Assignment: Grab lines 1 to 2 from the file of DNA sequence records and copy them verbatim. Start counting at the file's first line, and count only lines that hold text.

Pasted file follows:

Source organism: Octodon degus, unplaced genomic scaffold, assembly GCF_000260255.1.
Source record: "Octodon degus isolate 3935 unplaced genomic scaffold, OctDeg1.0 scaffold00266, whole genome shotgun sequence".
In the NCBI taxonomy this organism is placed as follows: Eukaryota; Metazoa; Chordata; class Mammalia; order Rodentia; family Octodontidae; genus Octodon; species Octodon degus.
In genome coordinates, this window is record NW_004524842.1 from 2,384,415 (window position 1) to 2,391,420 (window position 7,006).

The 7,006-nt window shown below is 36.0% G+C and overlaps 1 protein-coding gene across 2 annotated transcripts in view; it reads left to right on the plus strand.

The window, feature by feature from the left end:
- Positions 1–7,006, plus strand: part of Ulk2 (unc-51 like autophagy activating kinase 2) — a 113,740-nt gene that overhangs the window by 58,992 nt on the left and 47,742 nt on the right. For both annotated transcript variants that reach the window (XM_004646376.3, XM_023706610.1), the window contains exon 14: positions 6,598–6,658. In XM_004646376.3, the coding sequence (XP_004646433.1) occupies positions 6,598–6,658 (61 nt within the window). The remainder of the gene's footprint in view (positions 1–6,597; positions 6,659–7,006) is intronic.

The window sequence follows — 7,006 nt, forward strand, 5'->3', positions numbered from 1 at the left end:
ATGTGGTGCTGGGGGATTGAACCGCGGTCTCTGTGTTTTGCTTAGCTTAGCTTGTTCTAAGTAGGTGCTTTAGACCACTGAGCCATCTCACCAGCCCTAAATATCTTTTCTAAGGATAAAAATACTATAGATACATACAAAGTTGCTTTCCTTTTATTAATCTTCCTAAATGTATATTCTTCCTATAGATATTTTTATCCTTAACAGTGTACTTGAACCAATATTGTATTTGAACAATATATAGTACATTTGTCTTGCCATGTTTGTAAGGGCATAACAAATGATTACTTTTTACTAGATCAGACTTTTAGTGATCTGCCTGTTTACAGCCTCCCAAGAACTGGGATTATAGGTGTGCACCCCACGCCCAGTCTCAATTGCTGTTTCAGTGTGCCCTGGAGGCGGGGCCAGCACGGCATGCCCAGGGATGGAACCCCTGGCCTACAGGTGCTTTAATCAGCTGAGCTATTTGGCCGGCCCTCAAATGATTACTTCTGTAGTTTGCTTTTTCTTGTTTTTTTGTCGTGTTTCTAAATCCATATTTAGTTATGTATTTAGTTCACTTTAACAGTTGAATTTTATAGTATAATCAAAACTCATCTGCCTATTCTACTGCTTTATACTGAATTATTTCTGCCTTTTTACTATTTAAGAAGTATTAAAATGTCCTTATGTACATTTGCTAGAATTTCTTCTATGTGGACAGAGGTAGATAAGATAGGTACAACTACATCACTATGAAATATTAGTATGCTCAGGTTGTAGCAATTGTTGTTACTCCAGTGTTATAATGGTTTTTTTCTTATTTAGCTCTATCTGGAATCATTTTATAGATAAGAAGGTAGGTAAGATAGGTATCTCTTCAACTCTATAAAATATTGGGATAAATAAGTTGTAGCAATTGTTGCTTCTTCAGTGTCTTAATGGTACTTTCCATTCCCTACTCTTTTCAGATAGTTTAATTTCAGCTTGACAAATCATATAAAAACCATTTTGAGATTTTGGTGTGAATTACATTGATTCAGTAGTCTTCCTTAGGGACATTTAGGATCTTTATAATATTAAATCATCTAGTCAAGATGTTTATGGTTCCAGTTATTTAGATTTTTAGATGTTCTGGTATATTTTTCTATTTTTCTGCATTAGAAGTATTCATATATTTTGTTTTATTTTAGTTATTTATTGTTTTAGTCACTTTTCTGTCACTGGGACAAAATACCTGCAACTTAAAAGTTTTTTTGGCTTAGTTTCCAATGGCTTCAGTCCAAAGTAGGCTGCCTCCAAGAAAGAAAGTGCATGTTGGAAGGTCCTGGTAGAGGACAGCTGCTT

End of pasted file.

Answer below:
Source organism: Octodon degus, unplaced genomic scaffold, assembly GCF_000260255.1.
Source record: "Octodon degus isolate 3935 unplaced genomic scaffold, OctDeg1.0 scaffold00266, whole genome shotgun sequence".